Ecological niche model of Phlebotomus alexandri and P. papatasi (Diptera: Psychodidae) in the Middle East.

Colacicco-Mayhugh MG, Masuoka PM, Grieco JP - Int J Health Geogr (2010)

Jackknife test of training gain for P. alexandri. Environmental variables: bio1through bio 19 represent the bioclimatic variables (Table 2); xsub_alt is the elevation layer; xsub_g4 is the land cover layer.
© Copyright Policy - open-access
Related In: Results  -  Collection

License
Show All Figures
getmorefigures.php?uid=PMC2823717&req=5

Figure 4: Jackknife test of training gain for P. alexandri. Environmental variables: bio1through bio 19 represent the bioclimatic variables (Table 2); xsub_alt is the elevation layer; xsub_g4 is the land cover layer.
Mentions: As in the model for P. papatasi, land cover was the most influential variable in modeling P. alexandri (Figure 4). Jackknife tests show high training gain when land cover is considered alone and a large drop training gain when land cover is omitted from the model. The land cover types and probabilities associated with the training points are given in Table 1. As with P. papatasi, points classified as urban, field/woody savanna, and woody savanna coverages have high probabilities of presence. However, the sample sizes for each of these habitats are small. All other classes have either very wide ranges or small sample size.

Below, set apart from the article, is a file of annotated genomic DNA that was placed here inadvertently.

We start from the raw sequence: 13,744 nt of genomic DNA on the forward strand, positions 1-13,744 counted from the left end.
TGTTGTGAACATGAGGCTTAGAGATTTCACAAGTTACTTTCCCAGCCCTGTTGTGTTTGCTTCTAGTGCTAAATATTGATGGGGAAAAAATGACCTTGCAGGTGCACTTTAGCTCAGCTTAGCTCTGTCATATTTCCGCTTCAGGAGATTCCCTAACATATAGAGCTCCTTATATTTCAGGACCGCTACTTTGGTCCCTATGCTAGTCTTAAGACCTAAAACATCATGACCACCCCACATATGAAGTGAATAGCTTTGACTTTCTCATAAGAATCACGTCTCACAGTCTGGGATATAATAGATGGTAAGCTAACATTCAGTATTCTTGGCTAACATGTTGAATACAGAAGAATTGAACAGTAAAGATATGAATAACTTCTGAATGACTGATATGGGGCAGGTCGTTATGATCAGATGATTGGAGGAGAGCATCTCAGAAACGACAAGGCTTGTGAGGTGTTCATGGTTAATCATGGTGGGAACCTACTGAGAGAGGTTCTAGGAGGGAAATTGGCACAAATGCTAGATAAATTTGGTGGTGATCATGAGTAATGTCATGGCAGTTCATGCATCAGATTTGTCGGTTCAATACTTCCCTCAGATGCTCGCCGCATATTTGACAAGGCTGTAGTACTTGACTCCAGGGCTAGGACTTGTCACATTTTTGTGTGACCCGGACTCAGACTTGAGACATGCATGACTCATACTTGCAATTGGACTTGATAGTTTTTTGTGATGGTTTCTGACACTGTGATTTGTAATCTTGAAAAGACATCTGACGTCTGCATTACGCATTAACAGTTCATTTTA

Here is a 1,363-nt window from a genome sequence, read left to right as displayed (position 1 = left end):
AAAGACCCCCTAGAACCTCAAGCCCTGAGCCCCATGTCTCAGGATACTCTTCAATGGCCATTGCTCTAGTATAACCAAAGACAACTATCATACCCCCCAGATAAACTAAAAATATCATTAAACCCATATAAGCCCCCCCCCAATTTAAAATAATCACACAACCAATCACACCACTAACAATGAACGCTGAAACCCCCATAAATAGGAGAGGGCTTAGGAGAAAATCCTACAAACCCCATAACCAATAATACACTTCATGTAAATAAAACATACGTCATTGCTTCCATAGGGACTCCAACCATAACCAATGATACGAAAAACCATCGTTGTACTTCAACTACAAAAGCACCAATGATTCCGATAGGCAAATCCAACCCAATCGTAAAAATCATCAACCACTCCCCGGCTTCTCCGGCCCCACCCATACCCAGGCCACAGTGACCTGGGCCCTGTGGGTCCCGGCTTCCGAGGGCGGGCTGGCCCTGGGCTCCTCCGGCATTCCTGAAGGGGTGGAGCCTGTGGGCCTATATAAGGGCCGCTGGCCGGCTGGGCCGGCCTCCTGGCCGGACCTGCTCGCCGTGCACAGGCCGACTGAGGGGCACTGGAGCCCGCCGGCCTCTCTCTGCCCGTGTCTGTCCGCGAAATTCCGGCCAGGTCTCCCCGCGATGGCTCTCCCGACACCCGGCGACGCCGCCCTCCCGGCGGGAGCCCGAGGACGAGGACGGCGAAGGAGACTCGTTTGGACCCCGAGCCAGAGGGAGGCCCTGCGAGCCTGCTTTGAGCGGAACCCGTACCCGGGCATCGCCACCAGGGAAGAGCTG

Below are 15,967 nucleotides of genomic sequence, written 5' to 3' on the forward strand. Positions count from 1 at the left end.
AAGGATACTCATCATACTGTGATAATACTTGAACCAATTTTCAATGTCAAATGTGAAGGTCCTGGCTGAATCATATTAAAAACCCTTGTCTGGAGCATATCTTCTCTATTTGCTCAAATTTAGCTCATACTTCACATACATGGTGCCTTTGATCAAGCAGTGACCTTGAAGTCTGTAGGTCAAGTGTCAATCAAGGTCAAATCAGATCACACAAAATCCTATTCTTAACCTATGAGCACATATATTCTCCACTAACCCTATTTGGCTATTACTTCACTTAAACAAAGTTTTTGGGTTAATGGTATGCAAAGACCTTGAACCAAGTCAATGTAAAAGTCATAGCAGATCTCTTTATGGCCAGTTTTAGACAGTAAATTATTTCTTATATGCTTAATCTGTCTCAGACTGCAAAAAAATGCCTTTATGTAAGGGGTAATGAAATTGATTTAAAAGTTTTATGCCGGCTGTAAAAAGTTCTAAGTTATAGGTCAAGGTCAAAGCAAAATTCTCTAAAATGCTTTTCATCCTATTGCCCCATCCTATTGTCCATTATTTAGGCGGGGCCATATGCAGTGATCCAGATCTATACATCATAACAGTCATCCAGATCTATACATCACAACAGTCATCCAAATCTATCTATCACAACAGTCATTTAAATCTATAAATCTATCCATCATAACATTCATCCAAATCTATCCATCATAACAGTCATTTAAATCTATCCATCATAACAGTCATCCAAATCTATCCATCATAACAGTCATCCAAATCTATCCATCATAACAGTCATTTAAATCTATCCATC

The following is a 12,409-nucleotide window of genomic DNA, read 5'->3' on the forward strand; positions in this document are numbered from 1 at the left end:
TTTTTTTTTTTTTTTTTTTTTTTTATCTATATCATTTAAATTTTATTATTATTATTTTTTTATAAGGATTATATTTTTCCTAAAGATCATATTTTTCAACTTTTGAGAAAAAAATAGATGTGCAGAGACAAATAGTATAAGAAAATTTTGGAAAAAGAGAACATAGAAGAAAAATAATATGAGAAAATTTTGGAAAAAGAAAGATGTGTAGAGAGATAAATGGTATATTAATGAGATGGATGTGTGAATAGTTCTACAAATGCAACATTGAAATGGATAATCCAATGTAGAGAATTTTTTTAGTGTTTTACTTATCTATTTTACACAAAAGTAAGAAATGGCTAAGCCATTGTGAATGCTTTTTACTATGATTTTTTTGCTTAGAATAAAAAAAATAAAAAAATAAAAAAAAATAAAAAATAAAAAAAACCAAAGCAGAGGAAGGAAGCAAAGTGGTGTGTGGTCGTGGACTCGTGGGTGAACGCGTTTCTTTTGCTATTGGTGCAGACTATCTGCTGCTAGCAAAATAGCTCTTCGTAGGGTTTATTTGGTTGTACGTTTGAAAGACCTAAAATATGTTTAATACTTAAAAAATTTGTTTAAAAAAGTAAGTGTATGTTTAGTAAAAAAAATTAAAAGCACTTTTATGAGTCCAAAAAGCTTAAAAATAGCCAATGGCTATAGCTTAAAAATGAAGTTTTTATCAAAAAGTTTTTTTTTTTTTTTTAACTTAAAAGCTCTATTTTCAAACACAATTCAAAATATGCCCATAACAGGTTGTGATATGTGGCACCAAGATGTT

Bottom Line: The bioclimatic and elevation variables all contributed to model development; however, none influenced the model as strongly as land cover.While not perfect representations of the absolute distribution of P. papatasi and P. alexandri, these models indicate areas with a higher probability of presence of these species.This information could be used to help guide future research efforts into the ecology of these species and epidemiology of the pathogens that they transmit.

View Article: PubMed Central - HTML - PubMed

Affiliation: Department of Sand Fly Biology, Division of Entomology, Walter Reed Army Institute of Research, 503 Robert Grant Avenue, Silver Spring, MD 20910, USA. michelle.colacicco@us.army.mil

ABSTRACT

Background: The purpose of this study is to create distribution models of two sand fly species, Phlebotomus papatasi (Scopoli) and P. alexandri (Sinton), across the Middle East. Phlebotomus alexandri is a vector of visceral leishmaniasis, while P. papatasi is a vector of cutaneous leishmaniasis and sand fly fever. Collection records were obtained from literature reports from 1950 through 2007 and unpublished field collection records. Environmental layers considered in the model were elevation, precipitation, land cover, and WorldClim bioclimatic variables. Models were evaluated using the threshold-independent area under the curve (AUC) receiver operating characteristic analysis and the threshold-dependent minimum training presence.

Results: For both species, land cover was the most influential environmental layer in model development. The bioclimatic and elevation variables all contributed to model development; however, none influenced the model as strongly as land cover.

Conclusion: While not perfect representations of the absolute distribution of P. papatasi and P. alexandri, these models indicate areas with a higher probability of presence of these species. This information could be used to help guide future research efforts into the ecology of these species and epidemiology of the pathogens that they transmit.

Show MeSH
Related in: MedlinePlus